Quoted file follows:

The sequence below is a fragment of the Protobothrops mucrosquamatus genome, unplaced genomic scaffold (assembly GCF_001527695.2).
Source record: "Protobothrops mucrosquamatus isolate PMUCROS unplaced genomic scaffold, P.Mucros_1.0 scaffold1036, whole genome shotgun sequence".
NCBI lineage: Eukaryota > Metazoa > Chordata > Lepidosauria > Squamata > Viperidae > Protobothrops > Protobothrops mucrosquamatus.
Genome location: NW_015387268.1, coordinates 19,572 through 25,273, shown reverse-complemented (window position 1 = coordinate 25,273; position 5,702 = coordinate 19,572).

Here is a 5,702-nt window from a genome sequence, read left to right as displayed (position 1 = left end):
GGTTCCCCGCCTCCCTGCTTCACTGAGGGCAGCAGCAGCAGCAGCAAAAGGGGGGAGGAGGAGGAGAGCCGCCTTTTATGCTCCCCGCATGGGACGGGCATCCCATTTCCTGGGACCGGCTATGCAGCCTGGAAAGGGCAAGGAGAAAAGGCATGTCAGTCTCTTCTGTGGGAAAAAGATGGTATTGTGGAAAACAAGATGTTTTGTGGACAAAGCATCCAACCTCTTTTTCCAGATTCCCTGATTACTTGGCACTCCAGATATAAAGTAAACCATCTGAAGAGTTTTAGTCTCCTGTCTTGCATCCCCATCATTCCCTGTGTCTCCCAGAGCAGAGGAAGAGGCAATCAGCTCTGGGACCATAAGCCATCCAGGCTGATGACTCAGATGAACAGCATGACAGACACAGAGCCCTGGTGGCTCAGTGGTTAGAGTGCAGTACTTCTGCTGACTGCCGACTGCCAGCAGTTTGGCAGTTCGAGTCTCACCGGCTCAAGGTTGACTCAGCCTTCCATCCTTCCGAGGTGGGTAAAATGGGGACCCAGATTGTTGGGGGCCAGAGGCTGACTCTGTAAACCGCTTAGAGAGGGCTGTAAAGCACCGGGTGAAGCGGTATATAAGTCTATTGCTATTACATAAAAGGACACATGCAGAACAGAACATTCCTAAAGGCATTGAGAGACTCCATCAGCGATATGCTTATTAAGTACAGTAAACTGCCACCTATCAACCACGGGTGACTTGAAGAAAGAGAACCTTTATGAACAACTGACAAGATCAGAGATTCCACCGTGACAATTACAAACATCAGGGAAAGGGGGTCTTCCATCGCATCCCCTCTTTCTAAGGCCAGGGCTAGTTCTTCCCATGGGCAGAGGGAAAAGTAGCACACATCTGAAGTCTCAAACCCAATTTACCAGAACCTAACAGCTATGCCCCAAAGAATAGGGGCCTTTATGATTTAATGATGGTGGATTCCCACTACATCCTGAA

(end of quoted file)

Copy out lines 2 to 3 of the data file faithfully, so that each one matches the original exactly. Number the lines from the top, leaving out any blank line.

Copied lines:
Source record: "Protobothrops mucrosquamatus isolate PMUCROS unplaced genomic scaffold, P.Mucros_1.0 scaffold1036, whole genome shotgun sequence".
NCBI lineage: Eukaryota > Metazoa > Chordata > Lepidosauria > Squamata > Viperidae > Protobothrops > Protobothrops mucrosquamatus.